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Research Paper IZA Discussion Papers 4713

Pay enough, don't pay too much or don't pay at all? The impact of bonus intensity on job satisfaction

Authors

Publication date

01 Jan 2010

Abstract

Using ten waves (1998-2007) of the British Household Panel Survey (BHPS), this paper investigates the ceteris paribus association between the intensity of incentive pay, the dynamic change in bonus status and the utility derived from work. After controlling for individual heterogeneity biases, it is shown that job utility rises only in response to 'generous' bonus payments, primarily in skilled, non-unionized, private sector jobs. Revoking a bonus from one year to the next is found to have a detrimental impact on employee utility, while job satisfaction tends to diminish over time as employees potentially adapt to bonuses. The findings are therefore consistent with previous experimental evidence, suggesting that employers wishing to motivate their staff should indeed 'pay enough or don't pay at all'.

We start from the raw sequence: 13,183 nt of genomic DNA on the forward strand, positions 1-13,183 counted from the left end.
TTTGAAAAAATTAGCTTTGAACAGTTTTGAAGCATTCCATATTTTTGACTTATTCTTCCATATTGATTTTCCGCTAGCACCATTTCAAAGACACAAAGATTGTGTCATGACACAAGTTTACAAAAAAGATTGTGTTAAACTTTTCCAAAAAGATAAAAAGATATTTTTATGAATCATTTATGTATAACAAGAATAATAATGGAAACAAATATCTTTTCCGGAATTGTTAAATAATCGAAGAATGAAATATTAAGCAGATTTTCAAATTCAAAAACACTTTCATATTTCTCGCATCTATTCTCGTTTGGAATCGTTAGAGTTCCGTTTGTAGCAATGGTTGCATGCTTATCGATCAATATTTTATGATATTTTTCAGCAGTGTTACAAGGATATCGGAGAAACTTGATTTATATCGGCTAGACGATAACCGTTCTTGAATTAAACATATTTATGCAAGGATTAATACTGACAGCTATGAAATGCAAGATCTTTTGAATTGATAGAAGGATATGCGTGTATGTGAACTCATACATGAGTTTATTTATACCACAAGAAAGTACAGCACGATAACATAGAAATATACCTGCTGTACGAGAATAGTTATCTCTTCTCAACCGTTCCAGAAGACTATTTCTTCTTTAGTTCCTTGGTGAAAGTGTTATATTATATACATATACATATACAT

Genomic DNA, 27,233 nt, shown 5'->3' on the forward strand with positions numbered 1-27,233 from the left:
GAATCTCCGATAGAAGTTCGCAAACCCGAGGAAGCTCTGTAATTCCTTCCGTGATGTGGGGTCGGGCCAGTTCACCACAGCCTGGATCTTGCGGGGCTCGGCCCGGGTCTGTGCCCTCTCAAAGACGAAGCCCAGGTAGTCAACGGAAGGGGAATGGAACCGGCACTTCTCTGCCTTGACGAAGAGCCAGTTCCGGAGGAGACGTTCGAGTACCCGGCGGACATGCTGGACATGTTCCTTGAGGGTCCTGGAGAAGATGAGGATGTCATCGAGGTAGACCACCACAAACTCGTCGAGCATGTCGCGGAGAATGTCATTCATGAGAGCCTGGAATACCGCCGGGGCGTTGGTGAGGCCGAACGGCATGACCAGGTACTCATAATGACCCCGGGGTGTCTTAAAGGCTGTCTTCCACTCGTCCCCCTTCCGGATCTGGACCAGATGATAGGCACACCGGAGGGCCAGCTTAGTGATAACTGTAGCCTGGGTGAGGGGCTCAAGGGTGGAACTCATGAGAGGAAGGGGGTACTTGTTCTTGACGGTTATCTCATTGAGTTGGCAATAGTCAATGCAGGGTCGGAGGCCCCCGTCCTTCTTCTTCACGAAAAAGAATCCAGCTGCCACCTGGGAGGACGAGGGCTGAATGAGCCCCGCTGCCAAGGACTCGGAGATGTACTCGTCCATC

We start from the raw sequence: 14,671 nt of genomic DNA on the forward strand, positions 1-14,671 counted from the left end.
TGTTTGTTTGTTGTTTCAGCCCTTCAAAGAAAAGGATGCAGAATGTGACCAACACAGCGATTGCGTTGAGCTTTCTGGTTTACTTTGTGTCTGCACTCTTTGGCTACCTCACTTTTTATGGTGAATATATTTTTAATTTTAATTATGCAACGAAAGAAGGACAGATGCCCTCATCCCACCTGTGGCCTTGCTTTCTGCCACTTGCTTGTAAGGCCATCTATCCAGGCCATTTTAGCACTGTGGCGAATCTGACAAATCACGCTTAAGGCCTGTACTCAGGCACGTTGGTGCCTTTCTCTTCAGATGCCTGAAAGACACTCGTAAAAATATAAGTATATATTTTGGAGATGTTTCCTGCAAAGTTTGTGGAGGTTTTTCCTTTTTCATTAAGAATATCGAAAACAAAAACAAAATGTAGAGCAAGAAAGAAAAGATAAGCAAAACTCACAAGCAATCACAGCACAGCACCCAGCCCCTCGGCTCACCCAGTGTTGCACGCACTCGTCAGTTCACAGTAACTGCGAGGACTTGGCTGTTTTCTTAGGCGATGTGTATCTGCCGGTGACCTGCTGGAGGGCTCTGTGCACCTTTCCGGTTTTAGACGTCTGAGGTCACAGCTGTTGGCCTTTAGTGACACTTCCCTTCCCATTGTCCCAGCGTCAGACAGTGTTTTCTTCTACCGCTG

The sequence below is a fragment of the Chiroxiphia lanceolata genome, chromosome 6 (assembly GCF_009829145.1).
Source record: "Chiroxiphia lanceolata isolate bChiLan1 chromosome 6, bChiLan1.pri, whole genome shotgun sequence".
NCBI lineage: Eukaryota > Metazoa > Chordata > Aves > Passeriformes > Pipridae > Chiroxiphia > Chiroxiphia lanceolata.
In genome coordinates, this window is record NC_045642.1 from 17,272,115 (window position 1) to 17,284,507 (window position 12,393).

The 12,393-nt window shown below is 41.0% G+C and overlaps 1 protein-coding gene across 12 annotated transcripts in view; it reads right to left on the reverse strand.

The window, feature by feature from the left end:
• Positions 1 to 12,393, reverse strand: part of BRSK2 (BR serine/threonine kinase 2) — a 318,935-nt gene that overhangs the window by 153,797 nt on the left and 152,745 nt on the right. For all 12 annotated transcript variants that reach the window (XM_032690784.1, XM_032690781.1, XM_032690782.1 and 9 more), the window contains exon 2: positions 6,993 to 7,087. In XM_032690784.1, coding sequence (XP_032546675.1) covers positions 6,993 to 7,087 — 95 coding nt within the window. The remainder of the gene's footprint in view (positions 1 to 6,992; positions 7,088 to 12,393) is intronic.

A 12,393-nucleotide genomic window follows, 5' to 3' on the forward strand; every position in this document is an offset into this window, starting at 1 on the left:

Subjects

Labour Market, Wages And Earnings, and Well Being

Links

http://EconPapers.repec.org/RePEc:iza:izadps:dp4713

Notes

SSRN search; working paper

#513301


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